Yesterday, we went to the 4th edition of the Nottingham Festival (FB) (having supported the original Kickstarter back in 2013). This year’s festival (November 5/6 12/13) comes directly after the Simi Valley Historical Ghost Tour, (produced only by Actors Rep of Simi Valley (FB), not Nottingham) which came after the 1st Annual Tumbleweed Festival on October 22/23 and used the same location. This allowed the organizers (Actors Rep of Simi Valley (FB) and the Simi Valley Cultural Association (FB)) to rent the same space for four weekends in a row. As before, the event was held near the Simi Civic Center. Like last year, they used Civic Center Park in Simi Valley, which is the space between the Courthouse and the Simi Valley City Hall, as opposed to being in Rancho Tapo Community Park (note: the map below is mislabeled — the purple is the 2013-2014 location; the orange the 2015-2016 location):
For some reason, I didn’t like this year’s arrangement as much as the last two year’s (2015, 2014) (although it is certainly better than 2013‘s). [Evidently, 2015 was in the same location, but I recall the layout being very different] The stages seemed harder to find, parking seemed tighter, the Master’s Pavilion (normally a star attraction) seemed tucked away as an afterthought behind some stores. The kids stuff seemed hidden, and there was less play space. It wasn’t a disaster, but I’m not sure the economy of the using the same space and layout as Tumbleweed helped overall (although it did save the sponsors a lot of effort). The new layout, however, did provide some picnic tables. I’m hoping this is like the situation in 2013 — they will workout the flow kinks for the combination, and next year will have a better flow.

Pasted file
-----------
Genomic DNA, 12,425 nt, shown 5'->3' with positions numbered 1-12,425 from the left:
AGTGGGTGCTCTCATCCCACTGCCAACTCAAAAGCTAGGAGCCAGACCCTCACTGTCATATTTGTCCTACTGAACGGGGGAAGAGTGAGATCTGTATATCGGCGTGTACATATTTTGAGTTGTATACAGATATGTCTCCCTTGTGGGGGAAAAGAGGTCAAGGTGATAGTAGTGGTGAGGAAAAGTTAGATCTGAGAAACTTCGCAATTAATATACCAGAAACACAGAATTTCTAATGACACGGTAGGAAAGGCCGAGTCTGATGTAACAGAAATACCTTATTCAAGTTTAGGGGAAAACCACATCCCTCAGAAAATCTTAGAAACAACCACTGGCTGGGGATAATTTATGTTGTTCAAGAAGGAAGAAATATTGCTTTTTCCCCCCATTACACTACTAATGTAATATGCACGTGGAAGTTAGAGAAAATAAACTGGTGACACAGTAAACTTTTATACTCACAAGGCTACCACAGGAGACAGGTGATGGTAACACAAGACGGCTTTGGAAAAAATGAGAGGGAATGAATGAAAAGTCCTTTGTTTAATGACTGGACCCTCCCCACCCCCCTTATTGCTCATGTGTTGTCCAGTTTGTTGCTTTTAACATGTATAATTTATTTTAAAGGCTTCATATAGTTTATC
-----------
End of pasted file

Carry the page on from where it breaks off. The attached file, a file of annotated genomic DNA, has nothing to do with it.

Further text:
Food vendors seemed a little bit lighter than in past years. What was there was excellent and not overpriced, so who am I to complain? I certainly enjoyed what I had for lunch, and wanted to try more but didn’t have the room. There was still a dearth of beverage options for those avoiding sweet beverages — I still maintain that having a “water fill” station for a reasonable price ($1-$2) would allow people to fill their mugs and goblets, and use a lot less plastic and other waste. There were also precious few gluten-free options for my wife — the turkey legs and the Topanga Jerky were about it.
Entertainment options were good from what we saw; as always, more music is welcome. The program was lacking — the map was really rough, and there was not a list of all vendors (which would be very useful).
The crowd seemed reasonable for a small festival — I hope it was worthwhile for the vendors. There was a really good selection of vendors — I believe a few more than last year. They have added at least one pottery vendor, and there are a few more clothing vendors. They still, however, are missing a stave / wand vendor (which is a big surprise, as they had a stave vendor at Tumbleweed). Here’s hoping for more continued growth.
[Edited with a correction on the location from Nottingham’s director of communication.]